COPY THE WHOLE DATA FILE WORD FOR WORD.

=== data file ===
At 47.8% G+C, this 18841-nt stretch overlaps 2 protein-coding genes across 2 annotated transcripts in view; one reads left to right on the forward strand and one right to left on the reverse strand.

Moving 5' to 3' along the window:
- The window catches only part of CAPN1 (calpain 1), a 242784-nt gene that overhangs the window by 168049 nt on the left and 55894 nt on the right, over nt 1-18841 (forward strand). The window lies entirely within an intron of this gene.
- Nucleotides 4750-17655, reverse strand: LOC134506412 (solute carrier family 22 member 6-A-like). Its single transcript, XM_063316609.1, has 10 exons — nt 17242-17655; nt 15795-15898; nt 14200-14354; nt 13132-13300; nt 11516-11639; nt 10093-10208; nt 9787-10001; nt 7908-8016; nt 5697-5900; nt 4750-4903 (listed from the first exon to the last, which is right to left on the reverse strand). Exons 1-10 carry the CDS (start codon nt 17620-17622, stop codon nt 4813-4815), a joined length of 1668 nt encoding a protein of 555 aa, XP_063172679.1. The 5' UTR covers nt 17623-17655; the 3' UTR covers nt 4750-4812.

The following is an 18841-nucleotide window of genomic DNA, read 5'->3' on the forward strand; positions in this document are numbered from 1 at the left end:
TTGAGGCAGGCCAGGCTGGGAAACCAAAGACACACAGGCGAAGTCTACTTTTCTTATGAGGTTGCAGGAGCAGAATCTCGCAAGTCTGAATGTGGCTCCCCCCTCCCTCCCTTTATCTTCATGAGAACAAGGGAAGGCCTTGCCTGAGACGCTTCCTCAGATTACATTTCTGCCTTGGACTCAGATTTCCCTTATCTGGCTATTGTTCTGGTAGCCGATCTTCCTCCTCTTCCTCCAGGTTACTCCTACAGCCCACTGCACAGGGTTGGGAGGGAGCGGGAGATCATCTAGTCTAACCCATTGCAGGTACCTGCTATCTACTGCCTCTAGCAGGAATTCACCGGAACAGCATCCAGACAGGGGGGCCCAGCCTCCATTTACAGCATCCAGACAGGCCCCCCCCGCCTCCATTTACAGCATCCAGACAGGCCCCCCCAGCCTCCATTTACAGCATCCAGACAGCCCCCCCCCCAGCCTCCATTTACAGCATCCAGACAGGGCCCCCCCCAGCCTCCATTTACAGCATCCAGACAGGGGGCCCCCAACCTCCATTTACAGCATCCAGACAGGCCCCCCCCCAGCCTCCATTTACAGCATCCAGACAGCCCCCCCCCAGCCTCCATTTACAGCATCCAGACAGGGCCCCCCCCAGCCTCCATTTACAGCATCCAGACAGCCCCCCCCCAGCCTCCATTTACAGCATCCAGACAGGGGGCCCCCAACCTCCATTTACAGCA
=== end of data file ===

At 47.8% G+C, this 18841-nt stretch overlaps 2 protein-coding genes across 2 annotated transcripts in view; one reads left to right on the forward strand and one right to left on the reverse strand.

Moving 5' to 3' along the window:
- The window catches only part of CAPN1 (calpain 1), a 242784-nt gene that overhangs the window by 168049 nt on the left and 55894 nt on the right, over nt 1-18841 (forward strand). The window lies entirely within an intron of this gene.
- Nucleotides 4750-17655, reverse strand: LOC134506412 (solute carrier family 22 member 6-A-like). Its single transcript, XM_063316609.1, has 10 exons — nt 17242-17655; nt 15795-15898; nt 14200-14354; nt 13132-13300; nt 11516-11639; nt 10093-10208; nt 9787-10001; nt 7908-8016; nt 5697-5900; nt 4750-4903 (listed from the first exon to the last, which is right to left on the reverse strand). Exons 1-10 carry the CDS (start codon nt 17620-17622, stop codon nt 4813-4815), a joined length of 1668 nt encoding a protein of 555 aa, XP_063172679.1. The 5' UTR covers nt 17623-17655; the 3' UTR covers nt 4750-4812.

The following is an 18841-nucleotide window of genomic DNA, read 5'->3' on the forward strand; positions in this document are numbered from 1 at the left end:
TTGAGGCAGGCCAGGCTGGGAAACCAAAGACACACAGGCGAAGTCTACTTTTCTTATGAGGTTGCAGGAGCAGAATCTCGCAAGTCTGAATGTGGCTCCCCCCTCCCTCCCTTTATCTTCATGAGAACAAGGGAAGGCCTTGCCTGAGACGCTTCCTCAGATTACATTTCTGCCTTGGACTCAGATTTCCCTTATCTGGCTATTGTTCTGGTAGCCGATCTTCCTCCTCTTCCTCCAGGTTACTCCTACAGCCCACTGCACAGGGTTGGGAGGGAGCGGGAGATCATCTAGTCTAACCCATTGCAGGTACCTGCTATCTACTGCCTCTAGCAGGAATTCACCGGAACAGCATCCAGACAGGGGGGCCCAGCCTCCATTTACAGCATCCAGACAGGCCCCCCCCGCCTCCATTTACAGCATCCAGACAGGCCCCCCCAGCCTCCATTTACAGCATCCAGACAGCCCCCCCCCCAGCCTCCATTTACAGCATCCAGACAGGGCCCCCCCCAGCCTCCATTTACAGCATCCAGACAGGGGGCCCCCAACCTCCATTTACAGCATCCAGACAGGCCCCCCCCCAGCCTCCATTTACAGCATCCAGACAGCCCCCCCCCAGCCTCCATTTACAGCATCCAGACAGGGCCCCCCCCAGCCTCCATTTACAGCATCCAGACAGCCCCCCCCCAGCCTCCATTTACAGCATCCAGACAGGGGGCCCCCAACCTCCATTTACAGCA